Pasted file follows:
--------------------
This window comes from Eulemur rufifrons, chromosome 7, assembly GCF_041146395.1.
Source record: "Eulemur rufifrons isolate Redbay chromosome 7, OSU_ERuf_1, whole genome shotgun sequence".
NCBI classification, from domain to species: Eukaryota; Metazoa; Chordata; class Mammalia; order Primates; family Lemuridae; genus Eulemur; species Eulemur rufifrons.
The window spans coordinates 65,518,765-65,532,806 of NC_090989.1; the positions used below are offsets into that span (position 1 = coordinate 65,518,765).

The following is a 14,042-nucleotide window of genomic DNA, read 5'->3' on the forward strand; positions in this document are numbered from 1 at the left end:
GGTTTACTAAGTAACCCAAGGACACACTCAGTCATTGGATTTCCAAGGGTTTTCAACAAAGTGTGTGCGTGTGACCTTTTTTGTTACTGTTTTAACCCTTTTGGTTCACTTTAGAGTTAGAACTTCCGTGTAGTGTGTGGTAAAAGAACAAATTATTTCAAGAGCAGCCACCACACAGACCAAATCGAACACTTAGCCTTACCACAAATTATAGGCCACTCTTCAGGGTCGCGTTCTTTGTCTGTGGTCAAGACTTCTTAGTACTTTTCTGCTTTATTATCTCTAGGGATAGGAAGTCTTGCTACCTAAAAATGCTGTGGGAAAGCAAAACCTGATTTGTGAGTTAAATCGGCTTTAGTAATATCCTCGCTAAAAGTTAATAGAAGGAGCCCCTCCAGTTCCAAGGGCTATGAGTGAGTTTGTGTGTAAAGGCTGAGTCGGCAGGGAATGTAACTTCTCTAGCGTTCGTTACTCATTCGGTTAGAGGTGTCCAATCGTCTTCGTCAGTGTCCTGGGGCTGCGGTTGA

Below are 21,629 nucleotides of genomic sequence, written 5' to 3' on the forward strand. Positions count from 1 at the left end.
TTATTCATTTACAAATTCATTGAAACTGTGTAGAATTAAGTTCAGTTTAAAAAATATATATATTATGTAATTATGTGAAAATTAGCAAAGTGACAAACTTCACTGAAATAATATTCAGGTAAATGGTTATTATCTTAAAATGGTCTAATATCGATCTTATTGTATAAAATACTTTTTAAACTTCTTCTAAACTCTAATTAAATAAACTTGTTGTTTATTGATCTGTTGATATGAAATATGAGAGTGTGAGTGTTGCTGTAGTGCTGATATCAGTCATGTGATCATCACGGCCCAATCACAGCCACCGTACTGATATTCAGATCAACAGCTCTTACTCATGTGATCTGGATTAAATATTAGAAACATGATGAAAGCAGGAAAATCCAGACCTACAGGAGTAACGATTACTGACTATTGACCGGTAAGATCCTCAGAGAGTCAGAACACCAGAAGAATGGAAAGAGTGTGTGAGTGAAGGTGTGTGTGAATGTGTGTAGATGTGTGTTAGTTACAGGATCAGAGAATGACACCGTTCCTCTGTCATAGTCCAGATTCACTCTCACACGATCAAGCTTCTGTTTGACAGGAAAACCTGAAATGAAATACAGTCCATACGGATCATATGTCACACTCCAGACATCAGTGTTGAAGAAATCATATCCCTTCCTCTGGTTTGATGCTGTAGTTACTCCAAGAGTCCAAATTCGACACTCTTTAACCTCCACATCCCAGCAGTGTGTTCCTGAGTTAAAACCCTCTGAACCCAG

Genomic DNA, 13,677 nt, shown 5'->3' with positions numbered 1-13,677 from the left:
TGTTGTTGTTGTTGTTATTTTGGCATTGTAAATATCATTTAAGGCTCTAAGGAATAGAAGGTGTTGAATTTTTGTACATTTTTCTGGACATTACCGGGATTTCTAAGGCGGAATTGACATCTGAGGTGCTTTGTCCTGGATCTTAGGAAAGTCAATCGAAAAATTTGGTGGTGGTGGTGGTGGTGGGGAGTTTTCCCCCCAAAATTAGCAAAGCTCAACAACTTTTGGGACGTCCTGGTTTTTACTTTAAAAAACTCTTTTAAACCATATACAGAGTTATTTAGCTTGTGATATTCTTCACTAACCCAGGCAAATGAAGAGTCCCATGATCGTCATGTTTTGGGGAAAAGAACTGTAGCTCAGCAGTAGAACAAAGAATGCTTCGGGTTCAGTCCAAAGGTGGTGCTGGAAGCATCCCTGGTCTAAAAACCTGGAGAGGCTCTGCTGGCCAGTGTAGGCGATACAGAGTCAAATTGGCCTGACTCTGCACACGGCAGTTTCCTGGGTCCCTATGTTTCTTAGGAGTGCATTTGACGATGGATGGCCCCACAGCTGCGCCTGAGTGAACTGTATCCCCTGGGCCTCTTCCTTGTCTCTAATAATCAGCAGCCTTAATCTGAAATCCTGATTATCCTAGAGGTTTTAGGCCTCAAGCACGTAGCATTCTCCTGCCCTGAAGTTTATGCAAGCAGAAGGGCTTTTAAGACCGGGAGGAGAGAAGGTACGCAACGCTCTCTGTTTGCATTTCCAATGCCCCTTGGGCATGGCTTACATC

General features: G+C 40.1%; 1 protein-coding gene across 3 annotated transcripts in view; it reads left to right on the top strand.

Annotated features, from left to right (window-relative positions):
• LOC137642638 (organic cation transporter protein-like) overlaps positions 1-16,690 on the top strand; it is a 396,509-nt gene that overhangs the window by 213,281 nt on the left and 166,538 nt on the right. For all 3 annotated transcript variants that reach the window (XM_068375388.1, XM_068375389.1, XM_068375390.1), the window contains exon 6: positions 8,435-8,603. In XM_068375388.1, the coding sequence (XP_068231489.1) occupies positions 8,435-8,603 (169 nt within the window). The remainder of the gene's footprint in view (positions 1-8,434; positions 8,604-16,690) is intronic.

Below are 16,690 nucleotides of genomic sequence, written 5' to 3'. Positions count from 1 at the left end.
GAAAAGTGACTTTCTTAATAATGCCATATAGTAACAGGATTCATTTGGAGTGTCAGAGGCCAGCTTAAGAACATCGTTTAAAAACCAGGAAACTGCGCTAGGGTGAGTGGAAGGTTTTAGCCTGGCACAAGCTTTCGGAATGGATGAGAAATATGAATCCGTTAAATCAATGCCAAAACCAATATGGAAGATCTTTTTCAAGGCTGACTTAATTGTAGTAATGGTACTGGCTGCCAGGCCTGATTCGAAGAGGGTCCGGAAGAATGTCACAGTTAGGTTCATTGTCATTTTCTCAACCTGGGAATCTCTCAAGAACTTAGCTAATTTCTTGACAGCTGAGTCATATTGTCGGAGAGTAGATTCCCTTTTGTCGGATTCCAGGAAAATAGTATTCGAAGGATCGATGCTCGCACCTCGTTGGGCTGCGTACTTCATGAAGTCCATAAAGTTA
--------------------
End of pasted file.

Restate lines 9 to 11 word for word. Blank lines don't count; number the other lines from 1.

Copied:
Genomic DNA, 13,677 nt, shown 5'->3' with positions numbered 1-13,677 from the left:
TGTTGTTGTTGTTGTTATTTTGGCATTGTAAATATCATTTAAGGCTCTAAGGAATAGAAGGTGTTGAATTTTTGTACATTTTTCTGGACATTACCGGGATTTCTAAGGCGGAATTGACATCTGAGGTGCTTTGTCCTGGATCTTAGGAAAGTCAATCGAAAAATTTGGTGGTGGTGGTGGTGGTGGGGAGTTTTCCCCCCAAAATTAGCAAAGCTCAACAACTTTTGGGACGTCCTGGTTTTTACTTTAAAAAACTCTTTTAAACCATATACAGAGTTATTTAGCTTGTGATATTCTTCACTAACCCAGGCAAATGAAGAGTCCCATGATCGTCATGTTTTGGGGAAAAGAACTGTAGCTCAGCAGTAGAACAAAGAATGCTTCGGGTTCAGTCCAAAGGTGGTGCTGGAAGCATCCCTGGTCTAAAAACCTGGAGAGGCTCTGCTGGCCAGTGTAGGCGATACAGAGTCAAATTGGCCTGACTCTGCACACGGCAGTTTCCTGGGTCCCTATGTTTCTTAGGAGTGCATTTGACGATGGATGGCCCCACAGCTGCGCCTGAGTGAACTGTATCCCCTGGGCCTCTTCCTTGTCTCTAATAATCAGCAGCCTTAATCTGAAATCCTGATTATCCTAGAGGTTTTAGGCCTCAAGCACGTAGCATTCTCCTGCCCTGAAGTTTATGCAAGCAGAAGGGCTTTTAAGACCGGGAGGAGAGAAGGTACGCAACGCTCTCTGTTTGCATTTCCAATGCCCCTTGGGCATGGCTTACATC

General features: G+C 40.1%; 1 protein-coding gene across 3 annotated transcripts in view; it reads left to right on the top strand.